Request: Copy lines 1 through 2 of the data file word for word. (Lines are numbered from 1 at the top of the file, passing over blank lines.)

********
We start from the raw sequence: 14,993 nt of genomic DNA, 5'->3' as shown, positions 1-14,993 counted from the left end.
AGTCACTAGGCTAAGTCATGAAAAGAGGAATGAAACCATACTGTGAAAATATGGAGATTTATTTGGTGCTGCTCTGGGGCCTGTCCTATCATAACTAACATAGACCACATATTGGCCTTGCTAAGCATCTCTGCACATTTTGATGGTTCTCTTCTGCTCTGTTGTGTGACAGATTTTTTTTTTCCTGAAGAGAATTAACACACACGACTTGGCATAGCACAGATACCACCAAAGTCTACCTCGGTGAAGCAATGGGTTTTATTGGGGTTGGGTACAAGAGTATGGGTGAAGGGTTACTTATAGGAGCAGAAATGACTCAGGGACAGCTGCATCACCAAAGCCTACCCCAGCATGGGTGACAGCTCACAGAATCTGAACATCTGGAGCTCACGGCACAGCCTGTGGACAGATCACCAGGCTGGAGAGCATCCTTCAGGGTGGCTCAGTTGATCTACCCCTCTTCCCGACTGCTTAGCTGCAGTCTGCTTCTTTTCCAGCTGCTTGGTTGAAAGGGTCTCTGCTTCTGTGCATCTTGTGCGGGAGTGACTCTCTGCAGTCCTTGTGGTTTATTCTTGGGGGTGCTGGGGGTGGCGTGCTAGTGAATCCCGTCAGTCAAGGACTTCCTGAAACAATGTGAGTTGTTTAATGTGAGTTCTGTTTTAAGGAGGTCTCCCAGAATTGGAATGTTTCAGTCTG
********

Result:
We start from the raw sequence: 14,993 nt of genomic DNA, 5'->3' as shown, positions 1-14,993 counted from the left end.
AGTCACTAGGCTAAGTCATGAAAAGAGGAATGAAACCATACTGTGAAAATATGGAGATTTATTTGGTGCTGCTCTGGGGCCTGTCCTATCATAACTAACATAGACCACATATTGGCCTTGCTAAGCATCTCTGCACATTTTGATGGTTCTCTTCTGCTCTGTTGTGTGACAGATTTTTTTTTTCCTGAAGAGAATTAACACACACGACTTGGCATAGCACAGATACCACCAAAGTCTACCTCGGTGAAGCAATGGGTTTTATTGGGGTTGGGTACAAGAGTATGGGTGAAGGGTTACTTATAGGAGCAGAAATGACTCAGGGACAGCTGCATCACCAAAGCCTACCCCAGCATGGGTGACAGCTCACAGAATCTGAACATCTGGAGCTCACGGCACAGCCTGTGGACAGATCACCAGGCTGGAGAGCATCCTTCAGGGTGGCTCAGTTGATCTACCCCTCTTCCCGACTGCTTAGCTGCAGTCTGCTTCTTTTCCAGCTGCTTGGTTGAAAGGGTCTCTGCTTCTGTGCATCTTGTGCGGGAGTGACTCTCTGCAGTCCTTGTGGTTTATTCTTGGGGGTGCTGGGGGTGGCGTGCTAGTGAATCCCGTCAGTCAAGGACTTCCTGAAACAATGTGAGTTGTTTAATGTGAGTTCTGTTTTAAGGAGGTCTCCCAGAATTGGAATGTTTCAGTCTG